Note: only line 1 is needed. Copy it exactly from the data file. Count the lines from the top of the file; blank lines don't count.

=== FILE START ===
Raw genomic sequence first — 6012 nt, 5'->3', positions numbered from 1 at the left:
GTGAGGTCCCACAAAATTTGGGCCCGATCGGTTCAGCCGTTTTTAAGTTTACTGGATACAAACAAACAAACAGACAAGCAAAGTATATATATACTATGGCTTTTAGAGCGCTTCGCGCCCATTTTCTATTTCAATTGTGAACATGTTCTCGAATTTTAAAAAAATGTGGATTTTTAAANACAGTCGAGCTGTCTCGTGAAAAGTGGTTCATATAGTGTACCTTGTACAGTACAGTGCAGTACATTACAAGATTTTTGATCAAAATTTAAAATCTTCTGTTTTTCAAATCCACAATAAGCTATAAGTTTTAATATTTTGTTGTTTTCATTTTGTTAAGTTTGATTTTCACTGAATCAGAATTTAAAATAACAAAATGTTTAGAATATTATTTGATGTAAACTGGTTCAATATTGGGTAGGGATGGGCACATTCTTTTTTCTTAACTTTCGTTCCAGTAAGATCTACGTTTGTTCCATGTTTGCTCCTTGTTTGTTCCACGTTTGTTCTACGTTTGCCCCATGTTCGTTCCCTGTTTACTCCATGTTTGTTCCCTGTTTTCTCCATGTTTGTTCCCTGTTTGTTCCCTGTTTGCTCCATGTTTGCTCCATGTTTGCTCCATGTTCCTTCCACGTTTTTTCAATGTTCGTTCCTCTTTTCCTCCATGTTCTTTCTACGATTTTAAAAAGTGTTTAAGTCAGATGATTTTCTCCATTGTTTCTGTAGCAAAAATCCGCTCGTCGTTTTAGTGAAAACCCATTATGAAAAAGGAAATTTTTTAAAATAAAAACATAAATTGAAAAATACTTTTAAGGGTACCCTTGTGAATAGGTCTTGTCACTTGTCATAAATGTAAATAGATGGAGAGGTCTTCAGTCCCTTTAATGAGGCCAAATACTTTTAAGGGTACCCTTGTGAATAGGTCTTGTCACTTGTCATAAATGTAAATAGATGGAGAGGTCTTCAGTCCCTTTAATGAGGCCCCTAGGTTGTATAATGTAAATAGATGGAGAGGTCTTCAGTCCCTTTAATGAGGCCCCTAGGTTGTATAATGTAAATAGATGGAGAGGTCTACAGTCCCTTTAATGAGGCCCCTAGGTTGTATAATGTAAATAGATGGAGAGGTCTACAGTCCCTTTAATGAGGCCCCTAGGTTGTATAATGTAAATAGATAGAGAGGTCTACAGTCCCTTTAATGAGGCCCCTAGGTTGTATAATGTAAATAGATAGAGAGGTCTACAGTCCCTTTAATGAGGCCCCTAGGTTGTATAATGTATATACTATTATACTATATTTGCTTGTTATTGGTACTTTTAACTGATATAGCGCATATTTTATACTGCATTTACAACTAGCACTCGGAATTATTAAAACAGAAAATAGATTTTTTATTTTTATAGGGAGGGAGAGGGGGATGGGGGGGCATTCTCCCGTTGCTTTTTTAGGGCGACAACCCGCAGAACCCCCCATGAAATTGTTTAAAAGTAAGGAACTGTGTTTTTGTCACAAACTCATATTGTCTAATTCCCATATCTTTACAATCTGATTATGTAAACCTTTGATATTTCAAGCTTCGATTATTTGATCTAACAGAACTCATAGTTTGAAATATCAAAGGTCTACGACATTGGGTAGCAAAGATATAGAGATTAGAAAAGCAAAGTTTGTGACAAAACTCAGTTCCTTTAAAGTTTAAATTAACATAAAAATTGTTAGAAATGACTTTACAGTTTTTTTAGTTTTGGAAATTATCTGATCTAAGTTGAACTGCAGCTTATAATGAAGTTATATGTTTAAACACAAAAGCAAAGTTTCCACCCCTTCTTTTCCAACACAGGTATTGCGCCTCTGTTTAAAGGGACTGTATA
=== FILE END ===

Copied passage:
Raw genomic sequence first — 6012 nt, 5'->3', positions numbered from 1 at the left: